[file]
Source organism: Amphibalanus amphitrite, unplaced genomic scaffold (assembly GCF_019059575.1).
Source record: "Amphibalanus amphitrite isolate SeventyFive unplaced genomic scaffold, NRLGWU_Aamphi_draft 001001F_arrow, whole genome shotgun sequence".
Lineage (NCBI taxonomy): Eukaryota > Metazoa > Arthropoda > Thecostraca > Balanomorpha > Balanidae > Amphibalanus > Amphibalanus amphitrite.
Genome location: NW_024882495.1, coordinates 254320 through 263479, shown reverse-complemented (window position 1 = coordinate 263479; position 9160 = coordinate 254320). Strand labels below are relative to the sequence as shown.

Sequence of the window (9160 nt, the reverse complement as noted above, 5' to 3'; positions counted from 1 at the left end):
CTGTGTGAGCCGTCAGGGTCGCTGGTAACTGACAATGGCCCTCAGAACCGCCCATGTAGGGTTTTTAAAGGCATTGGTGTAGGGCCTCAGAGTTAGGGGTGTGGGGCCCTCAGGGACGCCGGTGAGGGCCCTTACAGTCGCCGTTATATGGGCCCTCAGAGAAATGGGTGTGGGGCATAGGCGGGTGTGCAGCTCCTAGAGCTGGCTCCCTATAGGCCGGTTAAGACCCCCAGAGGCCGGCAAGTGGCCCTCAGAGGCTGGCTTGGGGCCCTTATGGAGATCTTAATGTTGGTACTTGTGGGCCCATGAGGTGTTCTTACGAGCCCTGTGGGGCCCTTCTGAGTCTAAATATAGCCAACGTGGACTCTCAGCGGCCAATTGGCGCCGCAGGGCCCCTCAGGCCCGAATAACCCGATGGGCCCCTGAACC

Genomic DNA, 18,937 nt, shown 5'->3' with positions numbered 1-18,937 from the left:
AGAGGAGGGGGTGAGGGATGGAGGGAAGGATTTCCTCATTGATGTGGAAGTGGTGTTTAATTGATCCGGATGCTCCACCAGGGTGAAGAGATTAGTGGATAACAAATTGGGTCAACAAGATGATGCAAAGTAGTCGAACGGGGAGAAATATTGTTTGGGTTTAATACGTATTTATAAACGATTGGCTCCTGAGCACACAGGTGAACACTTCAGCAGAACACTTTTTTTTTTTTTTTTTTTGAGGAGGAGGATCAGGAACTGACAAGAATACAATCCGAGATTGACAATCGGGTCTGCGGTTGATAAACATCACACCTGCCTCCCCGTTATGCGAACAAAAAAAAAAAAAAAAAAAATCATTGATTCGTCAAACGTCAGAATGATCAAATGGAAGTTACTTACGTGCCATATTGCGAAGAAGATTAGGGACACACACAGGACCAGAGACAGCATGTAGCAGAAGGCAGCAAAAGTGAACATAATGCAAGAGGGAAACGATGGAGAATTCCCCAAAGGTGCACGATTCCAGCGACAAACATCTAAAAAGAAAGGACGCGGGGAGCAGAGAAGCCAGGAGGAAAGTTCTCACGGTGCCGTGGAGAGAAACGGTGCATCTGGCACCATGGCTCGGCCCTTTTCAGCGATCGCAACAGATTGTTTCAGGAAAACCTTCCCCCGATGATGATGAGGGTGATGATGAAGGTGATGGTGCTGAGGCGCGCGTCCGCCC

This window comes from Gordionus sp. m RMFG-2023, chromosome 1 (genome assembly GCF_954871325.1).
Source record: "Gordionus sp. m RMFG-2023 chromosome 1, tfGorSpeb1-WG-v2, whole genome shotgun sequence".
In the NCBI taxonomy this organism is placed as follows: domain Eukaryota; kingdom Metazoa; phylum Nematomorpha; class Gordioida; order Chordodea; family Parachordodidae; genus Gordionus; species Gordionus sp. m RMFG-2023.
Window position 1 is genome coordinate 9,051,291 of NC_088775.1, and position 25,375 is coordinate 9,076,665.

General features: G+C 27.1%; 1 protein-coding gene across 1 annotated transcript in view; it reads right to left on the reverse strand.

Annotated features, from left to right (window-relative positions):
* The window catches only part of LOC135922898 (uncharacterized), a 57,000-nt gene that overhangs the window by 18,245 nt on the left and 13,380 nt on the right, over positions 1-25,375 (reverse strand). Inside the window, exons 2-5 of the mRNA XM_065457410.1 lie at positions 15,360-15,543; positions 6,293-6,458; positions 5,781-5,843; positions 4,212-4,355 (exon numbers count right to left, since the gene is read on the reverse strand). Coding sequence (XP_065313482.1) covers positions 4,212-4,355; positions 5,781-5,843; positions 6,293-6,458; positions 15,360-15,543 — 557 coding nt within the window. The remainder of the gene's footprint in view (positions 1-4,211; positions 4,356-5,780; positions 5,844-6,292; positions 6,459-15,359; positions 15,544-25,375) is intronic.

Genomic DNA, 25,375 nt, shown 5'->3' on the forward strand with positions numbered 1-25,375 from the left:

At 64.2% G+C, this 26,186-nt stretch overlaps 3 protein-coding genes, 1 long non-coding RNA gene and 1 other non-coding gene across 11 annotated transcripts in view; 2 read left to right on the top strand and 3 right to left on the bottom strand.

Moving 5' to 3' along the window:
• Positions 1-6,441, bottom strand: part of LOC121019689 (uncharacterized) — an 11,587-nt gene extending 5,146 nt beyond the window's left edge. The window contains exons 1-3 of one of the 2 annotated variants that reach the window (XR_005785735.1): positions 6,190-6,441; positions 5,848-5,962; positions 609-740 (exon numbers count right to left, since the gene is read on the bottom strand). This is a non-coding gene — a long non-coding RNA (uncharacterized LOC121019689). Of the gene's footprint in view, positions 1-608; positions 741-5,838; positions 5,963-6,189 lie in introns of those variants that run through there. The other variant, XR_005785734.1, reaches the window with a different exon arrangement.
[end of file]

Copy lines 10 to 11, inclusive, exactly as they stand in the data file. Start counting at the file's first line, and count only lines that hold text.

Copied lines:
Source record: "Gordionus sp. m RMFG-2023 chromosome 1, tfGorSpeb1-WG-v2, whole genome shotgun sequence".
In the NCBI taxonomy this organism is placed as follows: domain Eukaryota; kingdom Metazoa; phylum Nematomorpha; class Gordioida; order Chordodea; family Parachordodidae; genus Gordionus; species Gordionus sp. m RMFG-2023.